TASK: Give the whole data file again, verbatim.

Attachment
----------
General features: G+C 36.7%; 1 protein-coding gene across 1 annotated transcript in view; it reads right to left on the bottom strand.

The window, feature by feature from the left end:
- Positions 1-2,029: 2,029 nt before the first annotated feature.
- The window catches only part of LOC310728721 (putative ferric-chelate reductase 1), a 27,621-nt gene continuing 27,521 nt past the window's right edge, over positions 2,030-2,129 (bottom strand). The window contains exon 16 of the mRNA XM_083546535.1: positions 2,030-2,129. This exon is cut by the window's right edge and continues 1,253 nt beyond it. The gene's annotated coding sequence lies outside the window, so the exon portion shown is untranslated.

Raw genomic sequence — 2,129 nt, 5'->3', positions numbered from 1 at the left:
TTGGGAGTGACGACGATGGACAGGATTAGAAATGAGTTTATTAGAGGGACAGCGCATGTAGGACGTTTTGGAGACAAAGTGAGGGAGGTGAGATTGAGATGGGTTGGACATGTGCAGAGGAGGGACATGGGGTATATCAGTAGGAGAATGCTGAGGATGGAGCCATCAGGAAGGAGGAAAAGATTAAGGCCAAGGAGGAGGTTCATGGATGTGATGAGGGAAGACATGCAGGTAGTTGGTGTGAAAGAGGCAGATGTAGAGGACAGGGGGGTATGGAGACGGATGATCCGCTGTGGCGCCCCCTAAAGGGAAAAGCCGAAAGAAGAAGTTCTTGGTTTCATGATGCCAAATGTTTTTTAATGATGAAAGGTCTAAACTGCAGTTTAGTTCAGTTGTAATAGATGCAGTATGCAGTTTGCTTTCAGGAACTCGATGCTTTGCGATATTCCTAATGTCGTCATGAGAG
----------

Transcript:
General features: G+C 36.7%; 1 protein-coding gene across 1 annotated transcript in view; it reads right to left on the bottom strand.

The window, feature by feature from the left end:
- Positions 1-2,029: 2,029 nt before the first annotated feature.
- The window catches only part of LOC310728721 (putative ferric-chelate reductase 1), a 27,621-nt gene continuing 27,521 nt past the window's right edge, over positions 2,030-2,129 (bottom strand). The window contains exon 16 of the mRNA XM_083546535.1: positions 2,030-2,129. This exon is cut by the window's right edge and continues 1,253 nt beyond it. The gene's annotated coding sequence lies outside the window, so the exon portion shown is untranslated.

Raw genomic sequence — 2,129 nt, 5'->3', positions numbered from 1 at the left:
TTGGGAGTGACGACGATGGACAGGATTAGAAATGAGTTTATTAGAGGGACAGCGCATGTAGGACGTTTTGGAGACAAAGTGAGGGAGGTGAGATTGAGATGGGTTGGACATGTGCAGAGGAGGGACATGGGGTATATCAGTAGGAGAATGCTGAGGATGGAGCCATCAGGAAGGAGGAAAAGATTAAGGCCAAGGAGGAGGTTCATGGATGTGATGAGGGAAGACATGCAGGTAGTTGGTGTGAAAGAGGCAGATGTAGAGGACAGGGGGGTATGGAGACGGATGATCCGCTGTGGCGCCCCCTAAAGGGAAAAGCCGAAAGAAGAAGTTCTTGGTTTCATGATGCCAAATGTTTTTTAATGATGAAAGGTCTAAACTGCAGTTTAGTTCAGTTGTAATAGATGCAGTATGCAGTTTGCTTTCAGGAACTCGATGCTTTGCGATATTCCTAATGTCGTCATGAGAG